General Manager Bill DeWitt, however, thought that Robinson was at his peak and traded him to the Baltimore Orioles at the end of the 1965 season. He acquired three players in return, but the centerpiece was pitcher Milt Pappas who had a 4.04 ERA in two and a half years in Cincinnati.
Robinson hit an additional 179 home runs for the Orioles, winning the Triple Crown in 1966 and leading his new team to a World Series win.
John Smoltz to Braves
The counterweight in this deal was Doyle Alexander to the Detroit Tigers but it is Smoltz to the Atlanta Braves that has this on the list.
Smoltz was part of a Braves pitching rotation in the late 80s and early 90s that was the envy of the league. The only player ever to have more than 200 wins and more than 150 saves in the major leagues, Smoltz went from starter to closer seamlessly at the end of his career. Alexander, as a side note, was traded seven times throughout his career.
Jeff Bagwell to Astros
The Boston Red Sox aren’t historically great at this trade thing. In 1990, and looking for a veteran relief pitcher for the stretch run, they traded hot prospect Jeff Bagwell to the Houston Astros for Larry Anderson. Anderson had a respectable 1.23 ERA in 15 appearances for the Red Sox before leaving as a free agent at the end of the season.
Bagwell continued to develop in Houston and finished his Hall of Fame career with 449 home runs and a batting average of .297. He is widely regarded as one of the best first basemen of all time and for the Astros at least, this is one of the most successful MLB trades of all time.
Roger Clemens to Yankees
This was a weird one. Clemens was showing no signs of age as he won his second consecutive Cy Young award in 1998 with the Toronto Blue Jays despite being in his mid-30s.
A trade clause was invoked, but the New York Yankees refused to give up any of their best prospects for a player nearing the end of his career. The deal looked to be off, but suddenly it happened with the Yankees giving up only veteran David Wells and some low-level prospects. Clemens was a massive part of the Yankees’ winning the World Series in both 1999 and 2000.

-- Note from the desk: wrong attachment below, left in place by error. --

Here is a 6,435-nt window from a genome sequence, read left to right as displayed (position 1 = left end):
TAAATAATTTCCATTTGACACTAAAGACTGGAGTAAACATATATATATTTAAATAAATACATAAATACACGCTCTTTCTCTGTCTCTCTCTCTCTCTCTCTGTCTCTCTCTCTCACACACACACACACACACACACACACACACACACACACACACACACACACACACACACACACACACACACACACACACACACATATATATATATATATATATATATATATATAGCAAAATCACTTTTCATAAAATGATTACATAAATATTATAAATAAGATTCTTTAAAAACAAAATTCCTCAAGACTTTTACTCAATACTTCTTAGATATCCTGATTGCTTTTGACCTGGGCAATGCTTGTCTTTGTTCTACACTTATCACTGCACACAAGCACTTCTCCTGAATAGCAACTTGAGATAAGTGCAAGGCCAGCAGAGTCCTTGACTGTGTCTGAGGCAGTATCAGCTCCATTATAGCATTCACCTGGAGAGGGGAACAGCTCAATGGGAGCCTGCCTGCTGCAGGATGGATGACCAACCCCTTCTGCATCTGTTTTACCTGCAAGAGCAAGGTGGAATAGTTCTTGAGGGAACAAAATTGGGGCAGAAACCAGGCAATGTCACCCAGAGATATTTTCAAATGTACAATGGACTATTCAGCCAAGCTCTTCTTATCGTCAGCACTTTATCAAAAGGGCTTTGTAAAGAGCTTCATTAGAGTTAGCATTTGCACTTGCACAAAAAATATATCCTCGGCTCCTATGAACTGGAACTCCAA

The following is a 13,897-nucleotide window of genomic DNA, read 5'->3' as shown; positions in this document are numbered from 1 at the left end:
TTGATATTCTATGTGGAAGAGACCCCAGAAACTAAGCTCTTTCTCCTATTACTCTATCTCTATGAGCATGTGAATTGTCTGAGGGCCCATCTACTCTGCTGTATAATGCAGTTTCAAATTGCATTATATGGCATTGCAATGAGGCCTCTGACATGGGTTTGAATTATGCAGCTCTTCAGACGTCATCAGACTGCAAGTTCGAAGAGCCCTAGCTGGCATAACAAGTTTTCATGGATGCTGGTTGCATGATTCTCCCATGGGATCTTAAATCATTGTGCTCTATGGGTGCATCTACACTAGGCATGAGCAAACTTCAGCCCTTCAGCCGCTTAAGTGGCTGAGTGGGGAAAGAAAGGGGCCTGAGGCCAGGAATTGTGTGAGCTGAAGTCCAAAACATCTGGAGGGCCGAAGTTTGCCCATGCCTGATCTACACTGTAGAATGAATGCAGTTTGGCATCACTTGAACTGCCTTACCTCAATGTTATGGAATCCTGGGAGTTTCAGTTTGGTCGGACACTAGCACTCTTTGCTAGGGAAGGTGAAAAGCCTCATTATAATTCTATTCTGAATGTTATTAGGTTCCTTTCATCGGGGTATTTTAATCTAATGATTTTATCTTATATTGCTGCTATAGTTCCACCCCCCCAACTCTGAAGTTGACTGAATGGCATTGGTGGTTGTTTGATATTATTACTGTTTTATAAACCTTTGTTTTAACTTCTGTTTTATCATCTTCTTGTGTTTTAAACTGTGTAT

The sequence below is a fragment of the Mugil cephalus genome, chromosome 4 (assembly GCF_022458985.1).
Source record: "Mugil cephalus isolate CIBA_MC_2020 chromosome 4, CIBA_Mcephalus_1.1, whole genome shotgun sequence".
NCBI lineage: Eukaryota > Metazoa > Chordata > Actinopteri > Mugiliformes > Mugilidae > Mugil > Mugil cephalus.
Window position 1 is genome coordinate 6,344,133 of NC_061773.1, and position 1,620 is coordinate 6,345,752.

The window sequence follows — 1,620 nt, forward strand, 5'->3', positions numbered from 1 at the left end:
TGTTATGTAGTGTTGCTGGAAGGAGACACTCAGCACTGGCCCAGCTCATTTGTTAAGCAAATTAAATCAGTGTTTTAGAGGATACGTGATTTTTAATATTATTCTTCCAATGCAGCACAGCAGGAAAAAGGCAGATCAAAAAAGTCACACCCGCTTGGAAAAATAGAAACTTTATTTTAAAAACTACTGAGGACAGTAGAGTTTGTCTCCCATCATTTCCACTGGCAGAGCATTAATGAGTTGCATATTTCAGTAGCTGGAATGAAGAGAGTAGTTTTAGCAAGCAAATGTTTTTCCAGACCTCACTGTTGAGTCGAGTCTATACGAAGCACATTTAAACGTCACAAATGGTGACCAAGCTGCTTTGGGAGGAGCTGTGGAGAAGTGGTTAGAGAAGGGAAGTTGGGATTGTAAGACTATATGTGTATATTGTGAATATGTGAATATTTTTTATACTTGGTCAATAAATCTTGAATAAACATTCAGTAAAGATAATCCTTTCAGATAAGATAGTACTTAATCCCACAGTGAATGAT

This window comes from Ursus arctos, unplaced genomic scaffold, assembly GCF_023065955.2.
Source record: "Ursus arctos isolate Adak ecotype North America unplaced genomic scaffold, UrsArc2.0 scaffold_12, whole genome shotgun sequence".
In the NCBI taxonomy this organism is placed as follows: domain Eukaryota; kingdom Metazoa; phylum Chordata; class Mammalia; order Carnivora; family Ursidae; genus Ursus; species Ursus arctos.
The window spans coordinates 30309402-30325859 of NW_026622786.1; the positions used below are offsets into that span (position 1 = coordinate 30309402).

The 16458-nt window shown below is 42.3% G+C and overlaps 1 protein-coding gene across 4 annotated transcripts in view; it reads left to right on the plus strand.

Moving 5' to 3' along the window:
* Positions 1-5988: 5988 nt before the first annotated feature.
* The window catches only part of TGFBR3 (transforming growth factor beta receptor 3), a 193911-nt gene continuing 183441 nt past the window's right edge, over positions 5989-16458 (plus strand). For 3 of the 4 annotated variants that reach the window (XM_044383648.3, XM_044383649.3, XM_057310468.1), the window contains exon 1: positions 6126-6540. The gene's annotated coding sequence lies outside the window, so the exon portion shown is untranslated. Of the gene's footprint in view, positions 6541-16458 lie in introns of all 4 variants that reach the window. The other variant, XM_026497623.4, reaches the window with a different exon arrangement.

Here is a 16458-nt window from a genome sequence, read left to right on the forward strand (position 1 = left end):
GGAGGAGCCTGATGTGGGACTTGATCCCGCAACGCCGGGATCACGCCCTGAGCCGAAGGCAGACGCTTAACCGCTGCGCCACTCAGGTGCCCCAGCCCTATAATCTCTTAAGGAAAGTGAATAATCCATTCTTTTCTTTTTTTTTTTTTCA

Lou Brock to Cardinals
The only thing worse than a bad trade is a bad trade where your bitter division rival comes out on top. In June 1964, the Chicago Cubs made a deal that sent three players in either direction.
One of those players was a 25-year-old outfielder with excellent speed who had hit .257 with 20 home runs and 50 steals for the Cubs.
That player was Lou Brock, who would go on to set single-season and all-time records for stolen bases at the time.
He was a first-ballot Hall of Famer in 1985, the 14th ever player with 3,000 hits, and an absolute monster in the World Series where he hit .391 with four homers and 14 steals across three series. The key piece for the Cubs was pitcher Ernie Broglio who went 7-19 with a 4.50 ERA over two and a half seasons in Chicago.
Babe Ruth to Yankees
When looking at the greatest MLB trades of all time there is a clear number one.
The trade of Babe Ruth from the New York Yankees to the Boston Red Sox is the greatest trade of all time in any sport.
Ruth cost the Yankees $100,000 at the time, which is about $1.5 million in 2021 money.
The Yankees went on to win four World Series titles with Ruth in their lineup. The Red Sox did not win another championship for 86 long, and often seemingly cursed, years. Given the iconic status and celebrity that Ruth enjoyed with the Yankees, this is easily the best MLB trade in history.